DENVER -- Activists are outraged over a Denver Police body camera video that shows an officer using a Taser on an unarmed homeless man.
"He took an innocent step forward and got tased," said John Holland, the man's attorney.
The incident happened back in June after police were called to the scene on reports of a fight between homeless men.
In the video, the officer fires his Taser less than ten seconds after his first command.
Holland said he believes it was clearly excessive force, and the officer did not give his client, Gregory Heard, enough time to comply.
"[It was] An unharmed person who wasn't threatening him," said Holland.
Heard is currently in jail on second-degree assault charges for the fight that prompted the police response.
"Most people who run into police are being suspected of something, the question is what did they do while being suspected by police -- this case is about police abuse of power," he said.
Denver7 also showed the video to Grant Whitus, a former Jefferson County SWAT team leader.
"The commands were clear, he should have understood him, he's holding a Taser at him," he said.
"Would you have done anything different if you were in this situation?" asked Denver7 reporter Jennifer Kovaleski.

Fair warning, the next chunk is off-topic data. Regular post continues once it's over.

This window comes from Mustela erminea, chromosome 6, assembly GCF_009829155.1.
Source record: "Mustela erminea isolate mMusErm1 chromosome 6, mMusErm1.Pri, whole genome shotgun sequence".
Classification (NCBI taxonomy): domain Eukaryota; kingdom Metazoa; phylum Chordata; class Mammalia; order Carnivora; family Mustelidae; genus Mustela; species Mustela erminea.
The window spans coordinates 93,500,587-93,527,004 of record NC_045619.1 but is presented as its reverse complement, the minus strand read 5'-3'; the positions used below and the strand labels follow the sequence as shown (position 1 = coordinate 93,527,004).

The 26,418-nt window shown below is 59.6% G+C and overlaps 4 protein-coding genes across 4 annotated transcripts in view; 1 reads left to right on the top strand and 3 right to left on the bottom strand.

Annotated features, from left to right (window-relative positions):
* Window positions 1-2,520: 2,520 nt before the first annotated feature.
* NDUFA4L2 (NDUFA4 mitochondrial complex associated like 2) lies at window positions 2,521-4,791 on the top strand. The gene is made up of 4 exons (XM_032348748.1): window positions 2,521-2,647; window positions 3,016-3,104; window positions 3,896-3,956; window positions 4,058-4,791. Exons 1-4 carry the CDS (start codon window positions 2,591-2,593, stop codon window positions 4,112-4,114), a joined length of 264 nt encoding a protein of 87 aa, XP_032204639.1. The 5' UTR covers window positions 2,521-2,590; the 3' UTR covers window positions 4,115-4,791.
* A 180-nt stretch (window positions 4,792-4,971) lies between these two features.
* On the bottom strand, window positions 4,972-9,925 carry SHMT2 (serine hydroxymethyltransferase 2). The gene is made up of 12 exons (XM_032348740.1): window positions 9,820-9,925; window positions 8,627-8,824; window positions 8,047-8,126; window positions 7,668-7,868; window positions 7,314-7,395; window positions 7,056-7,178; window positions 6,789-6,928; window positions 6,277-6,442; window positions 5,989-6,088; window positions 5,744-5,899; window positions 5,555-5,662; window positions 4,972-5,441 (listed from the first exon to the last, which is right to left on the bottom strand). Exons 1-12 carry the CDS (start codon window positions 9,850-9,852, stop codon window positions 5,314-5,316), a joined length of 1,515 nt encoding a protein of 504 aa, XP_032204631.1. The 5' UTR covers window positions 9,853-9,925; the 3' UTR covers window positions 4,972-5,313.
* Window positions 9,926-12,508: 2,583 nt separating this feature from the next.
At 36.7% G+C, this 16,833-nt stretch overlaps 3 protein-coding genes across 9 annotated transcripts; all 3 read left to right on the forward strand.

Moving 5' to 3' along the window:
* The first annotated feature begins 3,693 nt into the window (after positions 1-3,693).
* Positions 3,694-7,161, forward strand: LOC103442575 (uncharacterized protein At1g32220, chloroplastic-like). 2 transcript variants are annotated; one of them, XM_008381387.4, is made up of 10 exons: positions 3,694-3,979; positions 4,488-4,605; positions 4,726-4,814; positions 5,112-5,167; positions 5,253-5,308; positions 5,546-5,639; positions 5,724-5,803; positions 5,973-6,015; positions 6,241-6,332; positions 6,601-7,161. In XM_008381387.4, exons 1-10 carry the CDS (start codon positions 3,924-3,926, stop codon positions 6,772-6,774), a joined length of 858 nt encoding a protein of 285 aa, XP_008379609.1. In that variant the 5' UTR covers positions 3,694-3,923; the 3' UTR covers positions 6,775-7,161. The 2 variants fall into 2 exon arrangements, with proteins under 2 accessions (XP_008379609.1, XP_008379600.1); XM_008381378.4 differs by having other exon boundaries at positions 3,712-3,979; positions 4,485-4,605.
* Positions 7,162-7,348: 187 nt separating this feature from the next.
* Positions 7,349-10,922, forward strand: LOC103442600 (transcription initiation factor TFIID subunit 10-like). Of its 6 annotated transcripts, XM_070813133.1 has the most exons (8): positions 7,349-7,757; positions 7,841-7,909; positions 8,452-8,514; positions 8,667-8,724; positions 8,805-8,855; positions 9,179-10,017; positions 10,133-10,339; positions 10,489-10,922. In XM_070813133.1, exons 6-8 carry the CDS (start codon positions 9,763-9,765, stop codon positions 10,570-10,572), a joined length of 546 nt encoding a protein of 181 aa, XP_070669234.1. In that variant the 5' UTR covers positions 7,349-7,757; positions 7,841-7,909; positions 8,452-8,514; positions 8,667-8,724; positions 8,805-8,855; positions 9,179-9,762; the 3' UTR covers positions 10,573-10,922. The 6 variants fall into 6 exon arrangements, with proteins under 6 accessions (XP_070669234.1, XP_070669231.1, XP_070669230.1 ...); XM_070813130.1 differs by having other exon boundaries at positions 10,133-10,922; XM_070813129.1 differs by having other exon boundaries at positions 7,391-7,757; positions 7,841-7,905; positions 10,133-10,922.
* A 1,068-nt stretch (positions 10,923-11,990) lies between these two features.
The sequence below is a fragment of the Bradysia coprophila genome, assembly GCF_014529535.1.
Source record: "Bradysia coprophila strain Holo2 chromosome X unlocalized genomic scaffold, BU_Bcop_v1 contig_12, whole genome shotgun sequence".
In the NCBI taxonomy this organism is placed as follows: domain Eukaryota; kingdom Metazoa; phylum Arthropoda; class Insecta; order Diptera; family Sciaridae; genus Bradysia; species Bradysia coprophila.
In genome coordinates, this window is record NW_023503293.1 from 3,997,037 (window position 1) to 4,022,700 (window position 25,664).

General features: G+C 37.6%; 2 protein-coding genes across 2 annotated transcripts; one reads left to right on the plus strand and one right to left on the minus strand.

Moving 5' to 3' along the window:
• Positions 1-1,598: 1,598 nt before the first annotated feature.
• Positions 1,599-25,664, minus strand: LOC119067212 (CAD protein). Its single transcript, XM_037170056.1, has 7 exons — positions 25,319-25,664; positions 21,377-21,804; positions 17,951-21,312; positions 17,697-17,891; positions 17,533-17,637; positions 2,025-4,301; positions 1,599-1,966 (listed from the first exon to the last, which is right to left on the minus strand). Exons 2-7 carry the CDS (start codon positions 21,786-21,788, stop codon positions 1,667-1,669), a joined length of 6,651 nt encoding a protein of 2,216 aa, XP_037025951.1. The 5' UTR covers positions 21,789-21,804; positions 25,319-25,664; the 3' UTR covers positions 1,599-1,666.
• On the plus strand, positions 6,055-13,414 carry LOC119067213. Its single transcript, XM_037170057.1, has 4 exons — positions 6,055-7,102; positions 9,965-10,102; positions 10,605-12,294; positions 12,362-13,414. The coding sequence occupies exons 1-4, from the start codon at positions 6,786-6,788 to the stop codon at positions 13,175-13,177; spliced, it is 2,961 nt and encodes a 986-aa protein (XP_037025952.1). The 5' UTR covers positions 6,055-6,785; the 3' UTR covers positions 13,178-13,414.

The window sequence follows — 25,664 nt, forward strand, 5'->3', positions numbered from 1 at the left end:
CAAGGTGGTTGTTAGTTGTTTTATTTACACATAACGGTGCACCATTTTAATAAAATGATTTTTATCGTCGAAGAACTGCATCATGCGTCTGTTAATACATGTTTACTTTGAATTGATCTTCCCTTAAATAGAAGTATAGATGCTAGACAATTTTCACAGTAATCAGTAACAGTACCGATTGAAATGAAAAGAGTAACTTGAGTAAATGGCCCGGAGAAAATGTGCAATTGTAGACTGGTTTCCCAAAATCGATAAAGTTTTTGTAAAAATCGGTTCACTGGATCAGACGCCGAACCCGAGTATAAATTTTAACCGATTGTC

"No, that was actually a perfect use of force," said Whitus.
He called the officer's action "textbook use of force" and pointed to the fact the man didn't listen to two of the officer's commands before using non-lethal force.
Denver7 has transcribed the encounter between the officer and Heard below:
Officer: "Hands up"
Heard: "I have nothing man."
Heard: "I have nothing, Okay. Look, look."
Officer: "Crawl out… Crawl out on your hands and knee, I'll ******* tase you."
Heard: "Don't tase me man."
Officer: "Turn around, stop right there."
Heard: "No, no, look."
"He stands up and you tell him to stop twice and he keeps coming, he's a threat," explained Whitus.
"At the Denver Justice Project we believe it didn't require use of force at all," said Alex Landau, a co-founder of the Denver Justice Project.
Activists like Landau see the video differently, and like Heard's attorney, are now pushing for action.
"This is just one more example of police running amuck," said Holland.
Holland said they plan to file a federal excessive force lawsuit seeking damages.
Denver Police said they could not comment on the video because the case is an on-going investigation.